Thrillseekers can get the same kind of high-speed ride from jet skis and speed boats that they can from high-performance race cars. But just like for vehicles on terra firma, speed on the water comes at great cost.
That's because traditional propeller-equipped engines aren't terribly fuel efficient at high speeds, while fast-spinning blades can become entangled with underwater plant life.
What's more, leaky oils and fuels from the engine can pollute the water, while the blades pose a threat to passing marine life.
But now Pursuit Dynamics PLC in Royston, England, says it has a new type of propulsion system to address those problems. Described as an "underwater jet engine," what literally makes this engine a blast is that it's powered primarily by centuries-old technology — steam.
The company is still waiting for patents on its engine design and won't comment exactly on how the Pursuit Marine Engine works. But Mike Todman, chief technical officer for the company, says it's based on work done by Alan Burns, an Australian engineer who invented the concept and sold the design to Pursuit Dynamics.
How to Steam-Power a Jet Engine
The principles of the propulsion system are apparently simplicity itself.
A separate boiler heats water to generate steam, which is pushed at about four times normal atmospheric pressure through a hollow tube submerged in the water.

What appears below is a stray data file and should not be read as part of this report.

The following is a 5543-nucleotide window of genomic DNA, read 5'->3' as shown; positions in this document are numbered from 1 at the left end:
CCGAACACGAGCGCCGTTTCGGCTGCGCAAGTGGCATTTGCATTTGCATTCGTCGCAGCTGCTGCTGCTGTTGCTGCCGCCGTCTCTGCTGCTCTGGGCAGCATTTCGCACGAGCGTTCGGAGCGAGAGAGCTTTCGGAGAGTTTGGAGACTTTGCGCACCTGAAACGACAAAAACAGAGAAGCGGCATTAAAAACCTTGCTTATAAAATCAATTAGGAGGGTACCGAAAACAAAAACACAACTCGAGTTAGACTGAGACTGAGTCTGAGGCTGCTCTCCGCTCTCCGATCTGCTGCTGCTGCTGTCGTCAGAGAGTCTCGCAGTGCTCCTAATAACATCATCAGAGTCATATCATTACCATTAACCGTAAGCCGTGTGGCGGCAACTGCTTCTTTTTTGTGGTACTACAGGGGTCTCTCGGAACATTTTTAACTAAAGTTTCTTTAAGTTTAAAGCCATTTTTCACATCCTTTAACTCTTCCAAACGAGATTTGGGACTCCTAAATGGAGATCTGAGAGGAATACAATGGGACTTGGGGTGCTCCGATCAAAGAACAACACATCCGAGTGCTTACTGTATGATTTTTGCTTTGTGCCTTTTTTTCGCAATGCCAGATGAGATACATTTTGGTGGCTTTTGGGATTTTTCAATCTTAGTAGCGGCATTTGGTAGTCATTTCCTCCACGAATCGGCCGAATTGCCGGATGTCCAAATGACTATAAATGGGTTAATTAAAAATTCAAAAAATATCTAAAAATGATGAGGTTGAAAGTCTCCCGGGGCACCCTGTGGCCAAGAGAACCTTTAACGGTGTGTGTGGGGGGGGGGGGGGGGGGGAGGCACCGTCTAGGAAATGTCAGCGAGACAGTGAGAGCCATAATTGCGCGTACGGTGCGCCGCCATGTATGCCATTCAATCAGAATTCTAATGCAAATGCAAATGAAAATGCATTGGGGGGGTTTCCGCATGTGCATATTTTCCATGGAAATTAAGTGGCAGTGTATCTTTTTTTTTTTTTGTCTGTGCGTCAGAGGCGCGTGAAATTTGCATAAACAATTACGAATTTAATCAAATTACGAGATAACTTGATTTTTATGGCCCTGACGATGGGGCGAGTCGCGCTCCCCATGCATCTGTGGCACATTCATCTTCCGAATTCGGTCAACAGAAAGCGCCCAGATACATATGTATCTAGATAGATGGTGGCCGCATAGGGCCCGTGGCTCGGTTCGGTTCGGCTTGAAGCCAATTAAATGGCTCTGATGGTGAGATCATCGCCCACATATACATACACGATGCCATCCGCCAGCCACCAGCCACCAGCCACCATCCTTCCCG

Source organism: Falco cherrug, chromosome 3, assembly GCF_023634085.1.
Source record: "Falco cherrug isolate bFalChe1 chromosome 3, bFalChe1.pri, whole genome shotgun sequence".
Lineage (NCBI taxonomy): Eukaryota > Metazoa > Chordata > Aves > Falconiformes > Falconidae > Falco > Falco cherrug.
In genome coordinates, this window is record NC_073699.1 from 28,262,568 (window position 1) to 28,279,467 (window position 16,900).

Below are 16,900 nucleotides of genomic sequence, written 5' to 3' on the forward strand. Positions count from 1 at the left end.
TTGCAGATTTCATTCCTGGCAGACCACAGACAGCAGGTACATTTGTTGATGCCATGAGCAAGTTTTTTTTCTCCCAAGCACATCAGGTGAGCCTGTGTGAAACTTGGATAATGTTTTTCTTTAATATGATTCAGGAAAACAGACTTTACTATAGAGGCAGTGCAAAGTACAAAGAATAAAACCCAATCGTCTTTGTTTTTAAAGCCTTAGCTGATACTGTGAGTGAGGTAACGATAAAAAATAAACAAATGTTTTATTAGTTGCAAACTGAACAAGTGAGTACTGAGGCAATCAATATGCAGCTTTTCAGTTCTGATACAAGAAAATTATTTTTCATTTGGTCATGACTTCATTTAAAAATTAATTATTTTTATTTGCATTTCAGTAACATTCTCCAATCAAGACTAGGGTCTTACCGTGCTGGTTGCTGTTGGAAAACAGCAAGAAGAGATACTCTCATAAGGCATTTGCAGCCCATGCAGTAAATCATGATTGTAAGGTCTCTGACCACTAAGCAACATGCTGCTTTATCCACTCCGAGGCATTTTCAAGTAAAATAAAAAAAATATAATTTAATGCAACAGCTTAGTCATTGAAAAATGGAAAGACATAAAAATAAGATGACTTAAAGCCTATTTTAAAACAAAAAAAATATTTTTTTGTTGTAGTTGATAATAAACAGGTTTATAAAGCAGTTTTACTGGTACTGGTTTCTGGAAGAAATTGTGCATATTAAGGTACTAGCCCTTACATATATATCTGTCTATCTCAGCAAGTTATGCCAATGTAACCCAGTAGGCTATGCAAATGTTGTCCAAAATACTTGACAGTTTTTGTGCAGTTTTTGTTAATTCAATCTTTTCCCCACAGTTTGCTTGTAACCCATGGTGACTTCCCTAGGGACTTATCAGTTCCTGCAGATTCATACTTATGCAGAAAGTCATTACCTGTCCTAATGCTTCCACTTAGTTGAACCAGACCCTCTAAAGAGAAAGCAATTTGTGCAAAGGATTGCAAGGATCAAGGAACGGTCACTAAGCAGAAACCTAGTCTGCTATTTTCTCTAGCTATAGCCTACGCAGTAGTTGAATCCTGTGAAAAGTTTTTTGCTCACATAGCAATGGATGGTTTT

When the steam hits the water, it immediately condenses to 1,600th of its previous volume. The resulting effect is a dramatic drop in pressure — essentially a vacuum — that sucks water from the front to the back of the tube and thus produces thrust to move.
But Todman says what makes the Pursuit engine unique is a specially designed chamber in the tube. The proprietary design forces the steam and water to react with air drawn from the surface.
According to Todman, the tube's design creates miniature "supersonic shockwaves" when the elements combine, resulting in what he says is significantly improved thrust energy produced from the steam.
The company claims the prototype units developed over the past three years show promising results. A roughly 7-inch-long test unit with an opening of less than three inches produced about 30 horsepower of thrust — enough to power a small speedboat.
Clear Advantages Claimed
Aside from the powerful thrust, Todman says the system offers other advantages, too.
Unlike traditional motors, for instance, the steam jet doesn't leak harmful fuel or oil into the water. And without moving parts, it's much quieter and easier to maintain than the outboard motors used in speedboats today.
Also, the company claims its proposed engine would be much safer for sea life. The water that emerges from the thrust engine is no more than 9 degrees Fahrenheit warmer than the water it takes it, so there's no danger of scalding.
And unlike regular outboard motors, there's no danger a spinning propeller would chew up submerged animals such as manatees.
John Heathcote, CEO of Pursuit Dynamics, says the company has been talking to "several companies" to further develop the engine for commercial use. He envisions, for example, that the device could be scaled up for use as a secondary engine in larger ships.
But he admits for now there are still limitations in producing a Pursuit Marine Engine for smaller boats. Chief among the concerns is finding or producing a steam generator small enough for use in a rubber dinghy, says Heathcote.